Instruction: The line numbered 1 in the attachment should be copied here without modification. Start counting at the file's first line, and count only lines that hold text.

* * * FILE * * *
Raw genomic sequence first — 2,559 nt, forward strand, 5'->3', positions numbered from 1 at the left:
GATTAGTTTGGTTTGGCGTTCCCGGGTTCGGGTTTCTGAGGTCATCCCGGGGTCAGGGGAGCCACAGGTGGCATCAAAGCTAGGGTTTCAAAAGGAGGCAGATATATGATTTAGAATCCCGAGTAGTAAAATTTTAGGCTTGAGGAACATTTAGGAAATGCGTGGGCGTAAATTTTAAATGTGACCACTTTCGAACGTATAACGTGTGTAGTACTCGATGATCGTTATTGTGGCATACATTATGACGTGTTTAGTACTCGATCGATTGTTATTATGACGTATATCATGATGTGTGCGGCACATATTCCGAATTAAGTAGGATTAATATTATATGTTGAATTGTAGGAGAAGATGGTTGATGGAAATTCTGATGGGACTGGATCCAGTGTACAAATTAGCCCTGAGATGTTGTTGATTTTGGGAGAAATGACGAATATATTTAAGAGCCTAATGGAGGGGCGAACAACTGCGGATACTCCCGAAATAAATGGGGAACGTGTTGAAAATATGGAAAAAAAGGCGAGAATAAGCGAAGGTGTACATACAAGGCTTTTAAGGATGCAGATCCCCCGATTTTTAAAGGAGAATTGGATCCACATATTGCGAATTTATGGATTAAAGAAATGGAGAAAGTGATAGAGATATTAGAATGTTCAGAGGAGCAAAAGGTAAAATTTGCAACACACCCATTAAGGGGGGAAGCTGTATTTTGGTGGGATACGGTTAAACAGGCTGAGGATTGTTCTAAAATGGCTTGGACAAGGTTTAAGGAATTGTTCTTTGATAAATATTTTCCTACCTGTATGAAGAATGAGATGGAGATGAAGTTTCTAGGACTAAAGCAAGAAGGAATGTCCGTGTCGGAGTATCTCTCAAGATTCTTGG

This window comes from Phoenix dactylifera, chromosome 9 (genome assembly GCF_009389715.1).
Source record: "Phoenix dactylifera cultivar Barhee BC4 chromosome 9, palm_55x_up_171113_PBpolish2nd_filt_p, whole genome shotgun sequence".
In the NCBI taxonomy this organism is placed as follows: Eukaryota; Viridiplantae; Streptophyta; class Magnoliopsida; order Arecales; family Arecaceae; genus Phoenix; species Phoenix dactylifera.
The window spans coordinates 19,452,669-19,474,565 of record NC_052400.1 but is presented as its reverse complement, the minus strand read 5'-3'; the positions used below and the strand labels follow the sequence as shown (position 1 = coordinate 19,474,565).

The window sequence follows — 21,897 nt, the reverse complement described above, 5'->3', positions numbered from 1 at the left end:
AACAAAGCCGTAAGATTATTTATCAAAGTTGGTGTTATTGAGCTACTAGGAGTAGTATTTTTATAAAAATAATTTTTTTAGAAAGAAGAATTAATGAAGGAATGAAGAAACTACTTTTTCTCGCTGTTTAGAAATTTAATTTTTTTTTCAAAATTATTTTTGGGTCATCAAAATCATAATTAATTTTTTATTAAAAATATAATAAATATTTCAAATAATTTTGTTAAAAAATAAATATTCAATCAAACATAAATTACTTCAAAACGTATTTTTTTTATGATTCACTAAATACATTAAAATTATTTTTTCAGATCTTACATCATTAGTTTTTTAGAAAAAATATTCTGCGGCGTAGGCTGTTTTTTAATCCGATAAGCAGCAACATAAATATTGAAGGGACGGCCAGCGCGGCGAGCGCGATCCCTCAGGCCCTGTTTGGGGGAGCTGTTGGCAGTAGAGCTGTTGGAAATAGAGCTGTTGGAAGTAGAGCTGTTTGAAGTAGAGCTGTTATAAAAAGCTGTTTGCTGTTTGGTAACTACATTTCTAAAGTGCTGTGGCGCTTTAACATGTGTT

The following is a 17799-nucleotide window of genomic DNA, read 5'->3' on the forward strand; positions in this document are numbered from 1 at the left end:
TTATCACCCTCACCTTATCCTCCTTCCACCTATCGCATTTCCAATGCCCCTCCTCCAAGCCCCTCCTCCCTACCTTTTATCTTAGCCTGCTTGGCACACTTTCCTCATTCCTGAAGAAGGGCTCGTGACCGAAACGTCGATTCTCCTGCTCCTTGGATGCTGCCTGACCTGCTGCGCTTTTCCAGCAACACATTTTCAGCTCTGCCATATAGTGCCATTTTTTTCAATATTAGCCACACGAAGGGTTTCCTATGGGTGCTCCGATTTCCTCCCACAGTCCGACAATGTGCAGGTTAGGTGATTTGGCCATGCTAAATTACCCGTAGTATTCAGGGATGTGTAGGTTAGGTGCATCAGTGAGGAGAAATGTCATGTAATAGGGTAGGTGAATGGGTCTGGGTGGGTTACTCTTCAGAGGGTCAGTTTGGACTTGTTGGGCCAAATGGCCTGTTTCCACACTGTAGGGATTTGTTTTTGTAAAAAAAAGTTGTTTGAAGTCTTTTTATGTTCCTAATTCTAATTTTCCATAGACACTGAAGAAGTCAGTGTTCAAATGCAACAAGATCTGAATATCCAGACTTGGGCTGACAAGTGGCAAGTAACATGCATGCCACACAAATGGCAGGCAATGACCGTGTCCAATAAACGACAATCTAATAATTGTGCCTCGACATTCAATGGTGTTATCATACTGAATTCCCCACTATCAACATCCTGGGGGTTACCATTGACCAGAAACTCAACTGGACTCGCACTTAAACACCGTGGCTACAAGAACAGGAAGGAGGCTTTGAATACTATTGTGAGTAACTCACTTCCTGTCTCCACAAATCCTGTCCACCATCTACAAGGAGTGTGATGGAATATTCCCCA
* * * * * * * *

Raw genomic sequence first — 2,559 nt, forward strand, 5'->3', positions numbered from 1 at the left: